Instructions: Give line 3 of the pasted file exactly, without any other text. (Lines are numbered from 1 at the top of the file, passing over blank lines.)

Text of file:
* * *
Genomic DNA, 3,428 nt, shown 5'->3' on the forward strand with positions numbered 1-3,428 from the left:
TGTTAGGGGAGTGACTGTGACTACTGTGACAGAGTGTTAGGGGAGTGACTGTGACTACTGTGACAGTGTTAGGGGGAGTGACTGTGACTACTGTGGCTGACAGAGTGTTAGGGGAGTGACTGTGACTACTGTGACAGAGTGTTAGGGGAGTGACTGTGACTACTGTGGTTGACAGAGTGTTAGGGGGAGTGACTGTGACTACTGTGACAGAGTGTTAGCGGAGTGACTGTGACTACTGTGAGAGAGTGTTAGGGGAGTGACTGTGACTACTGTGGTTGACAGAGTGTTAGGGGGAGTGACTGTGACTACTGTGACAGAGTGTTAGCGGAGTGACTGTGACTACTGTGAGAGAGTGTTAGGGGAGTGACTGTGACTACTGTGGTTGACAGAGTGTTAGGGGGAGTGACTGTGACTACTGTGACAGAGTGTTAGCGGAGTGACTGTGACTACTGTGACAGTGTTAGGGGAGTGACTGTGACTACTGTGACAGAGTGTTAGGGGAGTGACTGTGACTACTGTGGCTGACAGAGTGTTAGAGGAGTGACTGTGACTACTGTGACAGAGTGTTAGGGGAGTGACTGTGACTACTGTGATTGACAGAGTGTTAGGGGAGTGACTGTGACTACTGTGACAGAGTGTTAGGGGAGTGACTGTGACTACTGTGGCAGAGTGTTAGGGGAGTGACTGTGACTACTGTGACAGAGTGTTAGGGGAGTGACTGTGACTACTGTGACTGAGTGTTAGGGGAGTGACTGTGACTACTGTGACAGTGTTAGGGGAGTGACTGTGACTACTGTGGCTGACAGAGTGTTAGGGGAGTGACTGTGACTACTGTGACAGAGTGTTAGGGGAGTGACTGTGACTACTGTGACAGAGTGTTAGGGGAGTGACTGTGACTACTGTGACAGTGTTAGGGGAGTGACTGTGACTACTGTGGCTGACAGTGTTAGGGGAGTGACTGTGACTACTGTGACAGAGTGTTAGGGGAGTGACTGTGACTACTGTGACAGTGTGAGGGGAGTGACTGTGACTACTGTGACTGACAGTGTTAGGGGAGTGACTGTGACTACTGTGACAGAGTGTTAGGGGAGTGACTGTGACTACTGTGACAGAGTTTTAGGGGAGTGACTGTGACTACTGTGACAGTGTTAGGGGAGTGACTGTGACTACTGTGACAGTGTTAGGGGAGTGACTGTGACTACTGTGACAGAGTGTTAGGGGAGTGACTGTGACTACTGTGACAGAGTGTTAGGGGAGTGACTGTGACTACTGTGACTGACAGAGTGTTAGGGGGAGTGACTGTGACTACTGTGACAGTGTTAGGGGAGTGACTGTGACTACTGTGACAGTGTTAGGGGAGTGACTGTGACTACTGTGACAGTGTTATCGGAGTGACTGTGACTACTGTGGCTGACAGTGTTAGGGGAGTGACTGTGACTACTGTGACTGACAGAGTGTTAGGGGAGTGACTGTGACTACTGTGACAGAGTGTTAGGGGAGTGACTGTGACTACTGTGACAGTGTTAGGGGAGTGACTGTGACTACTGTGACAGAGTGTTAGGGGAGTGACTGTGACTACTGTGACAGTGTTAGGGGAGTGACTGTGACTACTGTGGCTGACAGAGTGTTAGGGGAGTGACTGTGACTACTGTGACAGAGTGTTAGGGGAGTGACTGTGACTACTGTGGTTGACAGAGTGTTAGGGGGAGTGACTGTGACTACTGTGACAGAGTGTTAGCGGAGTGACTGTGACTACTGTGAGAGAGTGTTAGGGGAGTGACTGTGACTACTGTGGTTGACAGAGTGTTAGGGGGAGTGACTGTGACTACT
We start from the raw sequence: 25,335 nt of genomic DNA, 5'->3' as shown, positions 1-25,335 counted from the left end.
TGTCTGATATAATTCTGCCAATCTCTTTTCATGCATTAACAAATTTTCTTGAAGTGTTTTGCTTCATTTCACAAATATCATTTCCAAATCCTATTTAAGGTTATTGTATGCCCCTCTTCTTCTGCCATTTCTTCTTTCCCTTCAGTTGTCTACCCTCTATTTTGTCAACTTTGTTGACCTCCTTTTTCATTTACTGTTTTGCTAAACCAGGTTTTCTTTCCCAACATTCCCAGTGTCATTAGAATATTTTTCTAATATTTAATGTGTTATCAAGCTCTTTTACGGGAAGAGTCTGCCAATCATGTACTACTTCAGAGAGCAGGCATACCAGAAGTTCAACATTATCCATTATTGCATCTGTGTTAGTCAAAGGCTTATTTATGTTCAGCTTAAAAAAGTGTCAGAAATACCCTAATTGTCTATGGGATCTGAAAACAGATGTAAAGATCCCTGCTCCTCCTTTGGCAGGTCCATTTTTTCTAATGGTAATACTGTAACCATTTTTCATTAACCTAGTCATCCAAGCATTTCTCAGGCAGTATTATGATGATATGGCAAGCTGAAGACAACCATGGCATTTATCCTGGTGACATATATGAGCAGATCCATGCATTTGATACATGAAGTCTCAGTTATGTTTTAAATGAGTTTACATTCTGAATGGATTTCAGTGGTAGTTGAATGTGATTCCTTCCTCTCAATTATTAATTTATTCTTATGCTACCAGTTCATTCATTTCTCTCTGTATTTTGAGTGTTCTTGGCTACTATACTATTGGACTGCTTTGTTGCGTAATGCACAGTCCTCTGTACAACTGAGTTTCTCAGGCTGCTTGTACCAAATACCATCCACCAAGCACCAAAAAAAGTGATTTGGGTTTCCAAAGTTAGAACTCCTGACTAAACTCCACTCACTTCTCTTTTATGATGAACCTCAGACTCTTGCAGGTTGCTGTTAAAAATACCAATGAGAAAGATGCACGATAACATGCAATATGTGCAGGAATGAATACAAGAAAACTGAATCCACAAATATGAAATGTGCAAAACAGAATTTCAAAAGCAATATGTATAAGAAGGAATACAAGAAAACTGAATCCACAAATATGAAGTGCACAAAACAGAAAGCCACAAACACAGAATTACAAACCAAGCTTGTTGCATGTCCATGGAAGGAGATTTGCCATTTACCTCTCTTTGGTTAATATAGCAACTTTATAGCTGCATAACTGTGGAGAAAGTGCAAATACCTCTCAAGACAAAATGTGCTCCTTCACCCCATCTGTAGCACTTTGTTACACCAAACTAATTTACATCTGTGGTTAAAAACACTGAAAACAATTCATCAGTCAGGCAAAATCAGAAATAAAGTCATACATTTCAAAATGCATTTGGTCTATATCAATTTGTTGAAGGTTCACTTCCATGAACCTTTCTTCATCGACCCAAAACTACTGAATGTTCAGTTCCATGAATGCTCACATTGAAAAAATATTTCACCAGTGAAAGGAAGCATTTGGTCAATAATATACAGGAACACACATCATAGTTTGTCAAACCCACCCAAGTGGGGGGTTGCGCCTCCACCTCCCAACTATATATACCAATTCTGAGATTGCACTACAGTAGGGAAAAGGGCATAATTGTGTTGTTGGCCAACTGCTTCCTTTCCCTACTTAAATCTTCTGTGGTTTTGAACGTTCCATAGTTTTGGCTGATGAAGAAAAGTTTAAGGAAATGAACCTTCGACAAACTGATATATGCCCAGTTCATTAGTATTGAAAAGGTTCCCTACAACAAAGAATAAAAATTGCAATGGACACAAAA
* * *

We start from the raw sequence: 25,335 nt of genomic DNA, 5'->3' as shown, positions 1-25,335 counted from the left end.